I know, I know. I should be grateful for this extra time because some of you are busy moms or students or have a job that requires 60+ hours a week! But I have never been good at just sitting. It comes from my immigrant, hard working, Eastern European farmer ancestors or something. I constantly need to have a plan or some kind of goal that I'm working diligently on. Without those things, I often can feel lost and without any worth or purpose. And that a sad Julia makes.
Confidence is something that I have had an interesting relationship with. I feel like my parents did instill it in me and I was blessed to excel at many things that gave me confidence growing up. But man, if I ever did one of those things a little bit less than perfectly, or even worse- did them WRONG- I was crushed.
This has, apparently, carried into my adult life. I have been told that what has gotten me many gigs or jobs in the past was my confidence (even if it was total ruse! Ha! Fooled them!) and that I seem to carry myself with confidence. But since I have been sitting around with lots of time on my hands, I've started to doubt myself and God's plan and lose my confident identity along with all of that.
Enter the feast of the Presentation and a number of books that I have been reading.
Okay, so like I said, I've been wanting to blog ever since the time around the Feast of the Presentation, Feb. 2. This has always been a fun feast for me. It's no Conversion of St. Paul in my book (man, I am SUCH a nerd! Who has favorite fan feast days like this?!) but I LOVE the Gospel reading for the feast and the event itself.
If you aren't familiar with the story, it goes like this (and I'm paraphrasing Luke's Gospel, of course):
It is Jewish custom to present a newborn in the temple before a priest after it is born (similar to our idea of Baptism, but not really). Mary and Joseph show up and this ooollllllddddddddd man Simeon is there. He has been waiting for the Messiah for FOREVER and has been really patient and faithful about it. Anna, an old widow is also there praying as she has done this ever since her husband died like decades ago. Jesus is brought into the temple and both of them just KNOW that this is the Messiah and they tell Mary and Joseph so. They also are super grateful to God for allowing them to be in the presence of the Messiah before they die.
I have always loved the characters of Simeon and Anna. Maybe because they are old and I have a soft spot in my cold, stoney heart for old people (some women love babies or small dogs...I love geriatric people, particularly men. What can I say). But today when I was praying, it hit me: their faithfulness was rewarded. Their years of praying and waiting- fulfilled and totally worth it. And this makes me happy and hopeful for myself.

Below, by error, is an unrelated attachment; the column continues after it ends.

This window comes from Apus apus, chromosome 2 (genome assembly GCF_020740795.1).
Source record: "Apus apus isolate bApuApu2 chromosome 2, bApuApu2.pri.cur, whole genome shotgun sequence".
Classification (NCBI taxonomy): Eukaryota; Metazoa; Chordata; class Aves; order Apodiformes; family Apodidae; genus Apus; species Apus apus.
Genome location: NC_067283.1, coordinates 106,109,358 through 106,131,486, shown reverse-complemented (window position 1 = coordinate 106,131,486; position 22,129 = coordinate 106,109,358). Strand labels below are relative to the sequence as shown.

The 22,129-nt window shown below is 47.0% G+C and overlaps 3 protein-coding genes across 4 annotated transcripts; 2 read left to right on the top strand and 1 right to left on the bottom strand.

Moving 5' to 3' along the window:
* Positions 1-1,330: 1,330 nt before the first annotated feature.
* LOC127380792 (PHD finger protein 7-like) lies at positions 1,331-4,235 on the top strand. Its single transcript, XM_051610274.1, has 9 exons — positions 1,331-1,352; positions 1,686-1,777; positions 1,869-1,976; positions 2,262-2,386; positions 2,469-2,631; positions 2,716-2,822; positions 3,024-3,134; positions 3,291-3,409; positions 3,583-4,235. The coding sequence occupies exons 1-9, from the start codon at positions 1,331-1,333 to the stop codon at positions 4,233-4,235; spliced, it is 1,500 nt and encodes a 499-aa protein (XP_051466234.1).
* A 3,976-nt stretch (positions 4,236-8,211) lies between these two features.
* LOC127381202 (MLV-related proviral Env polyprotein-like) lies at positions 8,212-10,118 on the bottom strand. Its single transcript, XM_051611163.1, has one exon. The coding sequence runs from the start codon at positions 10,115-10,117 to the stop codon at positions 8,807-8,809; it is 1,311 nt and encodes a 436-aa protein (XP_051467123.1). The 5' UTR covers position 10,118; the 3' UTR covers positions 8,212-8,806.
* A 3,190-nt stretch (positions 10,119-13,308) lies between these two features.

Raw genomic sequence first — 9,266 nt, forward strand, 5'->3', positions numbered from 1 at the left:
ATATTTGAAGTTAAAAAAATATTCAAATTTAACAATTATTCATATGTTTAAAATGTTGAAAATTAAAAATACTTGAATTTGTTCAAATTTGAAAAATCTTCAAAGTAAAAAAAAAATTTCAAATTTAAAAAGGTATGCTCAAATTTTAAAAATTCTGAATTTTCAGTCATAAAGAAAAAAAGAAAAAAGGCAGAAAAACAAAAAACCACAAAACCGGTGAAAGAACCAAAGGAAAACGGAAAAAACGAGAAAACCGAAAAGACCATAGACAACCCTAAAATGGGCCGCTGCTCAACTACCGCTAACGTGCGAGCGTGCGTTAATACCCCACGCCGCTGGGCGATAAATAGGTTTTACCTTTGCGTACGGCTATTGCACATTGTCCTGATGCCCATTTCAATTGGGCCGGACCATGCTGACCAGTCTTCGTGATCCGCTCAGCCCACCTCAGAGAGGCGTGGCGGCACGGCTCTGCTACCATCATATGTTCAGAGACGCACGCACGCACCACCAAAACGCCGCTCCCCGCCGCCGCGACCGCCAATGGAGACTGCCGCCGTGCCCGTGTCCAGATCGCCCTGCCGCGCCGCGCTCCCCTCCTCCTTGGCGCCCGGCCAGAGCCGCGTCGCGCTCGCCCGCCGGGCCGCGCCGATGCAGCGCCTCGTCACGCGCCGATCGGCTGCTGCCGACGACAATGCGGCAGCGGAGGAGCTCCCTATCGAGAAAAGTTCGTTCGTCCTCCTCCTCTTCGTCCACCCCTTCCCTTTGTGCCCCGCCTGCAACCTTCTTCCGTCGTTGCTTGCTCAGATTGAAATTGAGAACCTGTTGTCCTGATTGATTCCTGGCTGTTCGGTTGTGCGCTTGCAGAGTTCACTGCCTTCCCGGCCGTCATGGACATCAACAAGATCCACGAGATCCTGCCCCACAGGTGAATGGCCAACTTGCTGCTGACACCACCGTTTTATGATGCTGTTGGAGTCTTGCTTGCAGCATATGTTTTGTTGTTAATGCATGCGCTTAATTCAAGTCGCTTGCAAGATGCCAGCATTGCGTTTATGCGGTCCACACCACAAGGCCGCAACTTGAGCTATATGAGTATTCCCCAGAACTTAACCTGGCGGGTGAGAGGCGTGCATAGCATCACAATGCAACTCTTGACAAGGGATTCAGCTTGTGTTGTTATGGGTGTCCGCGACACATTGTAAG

So many things can shake our confidence and make us want to give up hope because that is almost easier. We go through a break up, so we obviously are going to be single forever and never get to date again. We don't get a job, so we are obviously going to be unemployed and/or in a miserable soul crushing job for the rest of our lives. I mean, it's possible. We can become that self-fulfilling prophecy, if we choose to let those things truly shake our confidence. OR we can be positive and take our destinies in our hands (with the help of the Lord, of course).
The last time I met with my spiritual director, I was mentioning St. Paul (naturally) and the experience that I had with St. John's feast day as well as reading the St. Hildegard book (all of which I blogged about here). He encouraged me to look at the connections I had with each of them and see if they had anything in common. I also decided to throw St. Therese in the mix 'cause she's been my girl in the past and my resurrected women's group is going to be reading and discussing THIS:
I was praying about it and I discovered that all of these saints had complete confidence in God. St. John and St. Therese my students often see as even bordering arrogant with the way they write about themselves: St. John calling himself the "beloved disciple" in his Gospel and Therese often gushing about being God's little flower or little girl.
Paul and Hildegard are a little more humble on the surface, flat out acknowledging that they are weak in their writings but that they have been given a gift from God that they have to share. Both of them also had visions and were preachers and writers.
So, confidence. After a month or so of floundering around questioning my identity and worth, I finally just kicked myself in the butt and told myself STOP IT. DO STUFF YOU LIKE AND QUIT WORRYING.
I was reading yet another book, but this one a very secular self-helpy type. It suggested making lists of things you've always wanted to do and then set goals of things you will do each week, every other week, or once a month.
And so, I have set goals such as calling friends (like actually calling, not just texting) and setting up get togethers more often, TRAVELING more 'cause that made my heart so happy two years ago, re-committing to my women's prayer group, COOKING at LEAST once a week, playing my piano more, reading a book for fun a week, AND ART CLASS: